Truths Both in Theory and Application
I was gratified to see my good friend Rabbi Avrohom Gordimer — whose writings have always made me thankful for his pen — address the “Open Letter” that a handful of people, myself included, signed and published recently.
The letter, incidentally, was not disseminated widely for signatures before its signing; only a few people whom we suspected to be of like mind were asked to sign on. Our intention was not to create an authoritative position paper but rather a simple stimulus to discussion. Which it seems to have indeed become, much to our delight.
Also incidentally, Rav Shmuel Kamenetsky’s interview was not known to us when our letter, which was the product of months of preparation and re-writing, was published. It most certainly was not any reaction to the Rosh Yeshiva, shlit”a’s words, challilah; and nothing in Rav Shmuel’s suggestion contradicts anything in our letter.
Rabbi Gordimer seems to agree with all of our letter’s points. But he contends that his agreement with it is only “in theory” and asserts that “in application, things are different.”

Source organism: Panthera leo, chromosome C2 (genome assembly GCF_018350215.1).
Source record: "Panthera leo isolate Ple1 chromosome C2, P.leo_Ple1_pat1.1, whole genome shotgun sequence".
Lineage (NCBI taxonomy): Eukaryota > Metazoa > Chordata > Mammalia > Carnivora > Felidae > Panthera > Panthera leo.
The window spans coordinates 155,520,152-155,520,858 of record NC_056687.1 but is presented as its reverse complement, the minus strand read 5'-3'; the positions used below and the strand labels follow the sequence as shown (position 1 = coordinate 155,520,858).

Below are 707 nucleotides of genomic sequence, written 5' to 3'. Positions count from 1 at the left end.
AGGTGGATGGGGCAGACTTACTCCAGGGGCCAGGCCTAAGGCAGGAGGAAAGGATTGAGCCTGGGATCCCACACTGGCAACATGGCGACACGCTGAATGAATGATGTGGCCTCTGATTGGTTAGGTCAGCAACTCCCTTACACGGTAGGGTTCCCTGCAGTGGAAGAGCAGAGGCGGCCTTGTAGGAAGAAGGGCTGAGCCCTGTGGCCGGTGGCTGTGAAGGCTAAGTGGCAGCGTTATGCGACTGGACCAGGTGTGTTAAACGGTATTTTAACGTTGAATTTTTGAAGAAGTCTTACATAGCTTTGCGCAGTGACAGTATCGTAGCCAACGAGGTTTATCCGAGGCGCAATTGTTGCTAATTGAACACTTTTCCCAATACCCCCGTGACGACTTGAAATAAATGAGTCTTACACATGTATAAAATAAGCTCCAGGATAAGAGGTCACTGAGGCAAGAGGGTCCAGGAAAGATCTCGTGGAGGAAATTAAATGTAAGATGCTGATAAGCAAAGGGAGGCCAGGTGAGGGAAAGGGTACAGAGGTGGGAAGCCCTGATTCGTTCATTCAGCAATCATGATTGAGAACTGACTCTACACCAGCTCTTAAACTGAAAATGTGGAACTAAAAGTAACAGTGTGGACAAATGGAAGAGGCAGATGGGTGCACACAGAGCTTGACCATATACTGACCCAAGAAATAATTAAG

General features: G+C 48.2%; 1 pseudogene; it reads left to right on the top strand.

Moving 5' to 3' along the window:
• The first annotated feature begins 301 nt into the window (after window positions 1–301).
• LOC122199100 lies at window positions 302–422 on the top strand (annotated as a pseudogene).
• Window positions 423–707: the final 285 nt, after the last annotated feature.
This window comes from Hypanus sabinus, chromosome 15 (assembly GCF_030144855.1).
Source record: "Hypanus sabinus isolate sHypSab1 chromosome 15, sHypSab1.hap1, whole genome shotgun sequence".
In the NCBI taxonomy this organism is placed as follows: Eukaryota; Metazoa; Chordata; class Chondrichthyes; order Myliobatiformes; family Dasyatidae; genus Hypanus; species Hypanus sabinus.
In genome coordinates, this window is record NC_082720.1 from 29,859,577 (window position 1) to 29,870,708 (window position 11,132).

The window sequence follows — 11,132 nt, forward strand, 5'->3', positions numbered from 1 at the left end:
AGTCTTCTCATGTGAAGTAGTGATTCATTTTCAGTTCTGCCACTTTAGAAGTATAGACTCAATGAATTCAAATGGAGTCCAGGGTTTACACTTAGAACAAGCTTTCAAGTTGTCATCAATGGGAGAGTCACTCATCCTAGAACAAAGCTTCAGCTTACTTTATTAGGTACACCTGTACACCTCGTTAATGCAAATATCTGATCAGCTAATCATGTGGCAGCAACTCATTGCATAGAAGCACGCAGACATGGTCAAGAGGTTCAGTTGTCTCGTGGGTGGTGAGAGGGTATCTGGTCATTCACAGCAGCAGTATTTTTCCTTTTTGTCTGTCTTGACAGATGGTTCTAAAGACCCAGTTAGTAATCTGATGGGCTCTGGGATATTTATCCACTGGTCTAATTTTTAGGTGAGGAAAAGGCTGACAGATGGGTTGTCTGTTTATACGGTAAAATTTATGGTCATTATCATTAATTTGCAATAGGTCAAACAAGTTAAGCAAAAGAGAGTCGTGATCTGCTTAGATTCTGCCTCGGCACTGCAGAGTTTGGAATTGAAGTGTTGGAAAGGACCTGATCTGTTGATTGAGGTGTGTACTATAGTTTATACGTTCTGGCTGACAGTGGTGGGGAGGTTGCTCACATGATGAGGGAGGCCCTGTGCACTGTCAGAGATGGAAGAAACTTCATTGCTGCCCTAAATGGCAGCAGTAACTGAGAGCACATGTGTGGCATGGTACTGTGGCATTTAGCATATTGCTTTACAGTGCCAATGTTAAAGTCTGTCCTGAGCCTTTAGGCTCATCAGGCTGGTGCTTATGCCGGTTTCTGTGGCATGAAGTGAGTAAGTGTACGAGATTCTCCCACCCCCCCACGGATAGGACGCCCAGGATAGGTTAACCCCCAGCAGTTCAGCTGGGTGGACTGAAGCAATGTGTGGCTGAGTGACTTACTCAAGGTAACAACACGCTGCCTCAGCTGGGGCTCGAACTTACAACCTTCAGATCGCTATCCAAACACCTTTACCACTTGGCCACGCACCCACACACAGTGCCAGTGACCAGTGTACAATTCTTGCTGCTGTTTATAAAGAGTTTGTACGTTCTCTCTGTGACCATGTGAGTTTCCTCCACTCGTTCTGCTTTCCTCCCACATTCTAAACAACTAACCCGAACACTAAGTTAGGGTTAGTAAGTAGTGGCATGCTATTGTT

I’m honestly puzzled by what he means. The following points are either true or not, and Rabbi Gordimer seems to agree with us that they’re the former.
1) We should not lionize deeply flawed people. Both because of the corrosive effect it has on us and because of the pernicious message it sends our young. Society’s hashpa’ah directly or otherwise, on those entrusted to us is more important than ever these challenging days.
2) We should support candidates for public office whose positions we find worthy — even if the candidate is an unsavory character. People should vote for whoever they feel is the best choice for Klal Yisrael and the country, even if it means holding one’s nose, so to speak, when casting a ballot.
3) Many politicians of various stripes, particularly on the national scene, speak and act in ways that are — whether to lesser or greater degrees — morally corrosive or otherwise offensive to Torah-faithful Jews.
4) Such politicians are nothing new, although things have gotten much worse with time.
5) The Torah is the only source for a faithful Jew’s actions and beliefs. As a result, embracing any party or political philosophy wholesale is not justified.
6) Supporting a party or candidate because of a position on one issue should not prevent us from opposing them on other issues.
7) We should work with, and certainly not shun or antagonize, any elected officials, regardless of their party, political philosophies or personal behavior, especially when an official is in a position to make decisions that will affect our lives.
Hence my puzzlement. Does Rabbi Gordimer, no less than we, accept the above as true, both in theory and “in application”? And if not, in what way?